Let’s focus on surface design: knits and purls, yarn-overs, twisted stitches, slip stitches, short rows, and other interesting ways to create texture in a knit.
We offer a series of knits that add simple lace repeats to the mix—perfect for the beginning lace knitter, but beautiful enough for any wardrobe.
Shawls are knits that do not need to be sized. There’s no stress over making something fit; all you need to make it work is the perfect color. Venus takes a sock yarn to new heights. The mitered squares with their simple lace pattern and drifting colors build quickly. Try the Scales kerchief—this small knit will work year-round as a decorative scarf or a chill-chasing neckline filler. In a luscious muskox blend, it is an elegant gift for any woman, and a real treat to knit.
The short-sleeved Perforated top has just enough interest to keep the knitting from becoming mundane. Simple garter ridges are interrupted by eyelets for added jazz. Interwoven plays interlacing ribbons of knit and purl, defined by yarn-over and knit-2-together combinations, through the yoke, sleeves, and hem.
Add a little detailing to your stockinette. Add stripes and intarsia in Lines, lines, lines. Turn stockinette inside out to expose the purl side, then apply crocheted chain-stitch columns in a contrasting color for Retro pinstripes. Work a combo of the two sides in Bombs away, adding a sailor collar, rib accents and attention-grabbing buttons. The traditionalist might want Vintage Blooms accenting their ensemble with luxurious yarn and bead embroidery.
The Stitches South Design Challenge featured half a dozen designs worked in “knit plus” combinations. It was all about adding contrast in texture with crochet, embroidery, piecing, and even simple short rows and slip stitches. Butterfly dreams featured dolman sleeves, lacework, and an option with crocheted granny squares. The alternate choice replaces the granny panel with knit lace and seed stitches. Meadows in bloom has you work intricate panels of texture, finished with embroidered accents. This vest is a fun exercise in embellishment and construction.
Watercolor patches features integral design elements in some blocks, while others are embellished before the jacket is assembled. It makes use of knitting skills, single crochet, lacing, and slip-stitch crochet—all easily accomplished by any knitter.
I prefer to knit without turning my work. Whatever you choose to call it—knitting back backwards, back and forth, or to and fro—it is most efficient for all my knits and invaluable for knitting our three scallop designs. The scallops are made of decreasing short rows with slip-stitch turns. If you work all rows from right to left as usual, you will spend much of your time turning your work. It is worth your efforts to eliminate the turn; instead change knitting direction to save time. I suggest that you look at page 36 and practice purling from left to right.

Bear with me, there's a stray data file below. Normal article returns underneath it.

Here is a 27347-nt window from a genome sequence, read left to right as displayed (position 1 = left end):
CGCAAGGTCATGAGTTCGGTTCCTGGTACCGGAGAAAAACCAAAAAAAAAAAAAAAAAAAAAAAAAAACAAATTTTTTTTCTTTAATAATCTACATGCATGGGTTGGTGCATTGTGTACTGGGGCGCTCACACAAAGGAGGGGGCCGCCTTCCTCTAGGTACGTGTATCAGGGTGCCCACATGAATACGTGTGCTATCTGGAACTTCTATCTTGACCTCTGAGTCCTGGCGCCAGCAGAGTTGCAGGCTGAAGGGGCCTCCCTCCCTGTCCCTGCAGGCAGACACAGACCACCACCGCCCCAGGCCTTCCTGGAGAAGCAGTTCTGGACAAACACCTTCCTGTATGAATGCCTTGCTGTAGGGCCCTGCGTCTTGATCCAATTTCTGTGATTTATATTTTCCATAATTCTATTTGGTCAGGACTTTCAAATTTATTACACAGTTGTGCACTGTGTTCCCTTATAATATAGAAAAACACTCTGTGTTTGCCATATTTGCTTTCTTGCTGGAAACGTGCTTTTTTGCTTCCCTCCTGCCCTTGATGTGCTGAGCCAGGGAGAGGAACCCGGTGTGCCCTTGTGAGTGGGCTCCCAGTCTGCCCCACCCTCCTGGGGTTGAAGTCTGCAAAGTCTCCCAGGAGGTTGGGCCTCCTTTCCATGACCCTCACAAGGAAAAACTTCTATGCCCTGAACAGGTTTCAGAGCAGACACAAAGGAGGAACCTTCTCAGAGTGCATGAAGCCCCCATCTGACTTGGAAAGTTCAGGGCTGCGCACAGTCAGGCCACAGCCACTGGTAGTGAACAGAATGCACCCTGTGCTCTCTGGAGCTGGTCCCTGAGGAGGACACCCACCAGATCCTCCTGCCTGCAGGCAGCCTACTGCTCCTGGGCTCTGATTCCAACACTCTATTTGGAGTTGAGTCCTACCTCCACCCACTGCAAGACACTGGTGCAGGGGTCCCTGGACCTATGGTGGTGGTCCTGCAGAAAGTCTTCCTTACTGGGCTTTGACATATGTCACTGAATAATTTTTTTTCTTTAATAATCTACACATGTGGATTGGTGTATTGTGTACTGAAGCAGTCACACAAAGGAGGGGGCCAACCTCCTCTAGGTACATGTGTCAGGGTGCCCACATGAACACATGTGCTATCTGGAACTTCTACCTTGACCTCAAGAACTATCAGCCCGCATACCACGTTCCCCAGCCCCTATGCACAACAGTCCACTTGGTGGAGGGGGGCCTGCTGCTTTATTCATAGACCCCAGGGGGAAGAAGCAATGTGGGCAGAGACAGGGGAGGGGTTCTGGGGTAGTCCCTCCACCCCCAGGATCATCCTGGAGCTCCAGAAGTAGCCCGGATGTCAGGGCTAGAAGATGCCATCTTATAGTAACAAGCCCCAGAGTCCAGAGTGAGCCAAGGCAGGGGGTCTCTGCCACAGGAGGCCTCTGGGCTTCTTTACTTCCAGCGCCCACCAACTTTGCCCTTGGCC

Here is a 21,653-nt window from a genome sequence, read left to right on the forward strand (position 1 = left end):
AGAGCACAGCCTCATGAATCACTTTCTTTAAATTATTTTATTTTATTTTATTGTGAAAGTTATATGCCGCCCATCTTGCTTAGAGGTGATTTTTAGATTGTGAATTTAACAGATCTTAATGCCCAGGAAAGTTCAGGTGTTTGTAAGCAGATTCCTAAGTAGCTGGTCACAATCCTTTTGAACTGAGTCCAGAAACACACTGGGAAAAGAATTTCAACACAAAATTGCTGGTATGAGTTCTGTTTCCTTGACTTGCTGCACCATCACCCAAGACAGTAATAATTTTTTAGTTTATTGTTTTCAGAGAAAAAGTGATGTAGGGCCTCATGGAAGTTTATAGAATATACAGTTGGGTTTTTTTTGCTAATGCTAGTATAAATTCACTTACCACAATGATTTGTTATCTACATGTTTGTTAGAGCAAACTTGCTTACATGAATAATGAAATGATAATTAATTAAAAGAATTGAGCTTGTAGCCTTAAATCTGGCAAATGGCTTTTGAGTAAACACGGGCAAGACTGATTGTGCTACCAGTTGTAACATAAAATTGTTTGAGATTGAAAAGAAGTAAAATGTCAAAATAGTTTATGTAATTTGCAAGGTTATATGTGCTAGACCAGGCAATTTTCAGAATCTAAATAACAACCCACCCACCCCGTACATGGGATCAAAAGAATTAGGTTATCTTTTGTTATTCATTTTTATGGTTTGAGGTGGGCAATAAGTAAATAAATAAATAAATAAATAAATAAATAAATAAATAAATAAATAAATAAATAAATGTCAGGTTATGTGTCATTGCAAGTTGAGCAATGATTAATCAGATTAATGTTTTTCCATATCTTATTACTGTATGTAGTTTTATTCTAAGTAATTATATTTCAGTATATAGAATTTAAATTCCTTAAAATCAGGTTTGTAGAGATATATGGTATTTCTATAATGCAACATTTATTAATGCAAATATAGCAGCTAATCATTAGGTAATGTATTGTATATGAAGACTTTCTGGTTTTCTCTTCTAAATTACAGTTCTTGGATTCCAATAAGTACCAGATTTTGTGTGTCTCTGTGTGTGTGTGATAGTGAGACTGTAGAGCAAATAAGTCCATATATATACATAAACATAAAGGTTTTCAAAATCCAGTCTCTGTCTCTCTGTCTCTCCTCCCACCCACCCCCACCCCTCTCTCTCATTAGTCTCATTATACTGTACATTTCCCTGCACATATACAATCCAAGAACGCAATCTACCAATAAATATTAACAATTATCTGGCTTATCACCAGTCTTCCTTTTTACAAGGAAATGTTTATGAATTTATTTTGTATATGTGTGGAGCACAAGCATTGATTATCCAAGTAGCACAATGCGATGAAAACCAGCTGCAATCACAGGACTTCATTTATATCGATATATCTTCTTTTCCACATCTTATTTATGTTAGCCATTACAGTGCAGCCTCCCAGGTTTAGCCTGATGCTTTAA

Gray scale, is an upside-down knit, where you start with many stitches and bind off a multiple at the beginning of each tier until there are none. Each tier is worked similarly, the openwork is created with the slip stitch followed by the turn, and the diagonal edges are shaped organically. All you need to do is bind off—what more could you desire? Scallops & slips requires vertical edges, so the alternating tiers begin and end with half scallops and the stockinette yoke is striped with well-placed slip-stitch pairs to create an additional pattern. Waves in motion is less obvious, as the dyed-to-match yarns play with texture and subtle color flow. Each tier begins with an extended half-scallop and ends with a single row of similar stitch count for stripes along each end—each featuring a different yarn combination.
The intricacy of lace is evident in Curried lace and Ribbons in time. Every other row is pattern work, with pure knits or purls on alternate rows. Because the former is knit in flat pieces, all wrong side rows are purl—if you don’t turn your work you can knit back backwards and read the chart back and forth like your knitting. The latter has you start in the round, reading every row of the chart from right to left up to the beginning of the neck, then back and forth like your knitting—turning your work for those alternate rounds that were knit but are now WS rows that require purls.
Sleek knits make for easy separates. A skirt, dress slacks, or jeans could accompany any of these for a day of work, celebration, or play. Each creates texture with twisted stitches—singles, pairs, or sets. Blue horizons treats a yarn-over as texture rather than lace, and its pebbled texture creates a visual of verticality. Add a pair of buttons to the jewel neckline for a little pizzazz to counterbalance the scalloped hemline and cuffs. With decorative and classic ribs, Summer in the shade keeps the verticality going. Roxanne plays with zigzag rib and a grid texture, while Golden ladders adds a twist between all those horizontals and verticals.
No matter your choice or approach, these stellar designs are testimonials to your knitting skills. Each has a detail that holds your interest as you knit and accents the finished piece. They will become mainstay wardrobe elements that always command surface attention.
And that’s no superficial thing!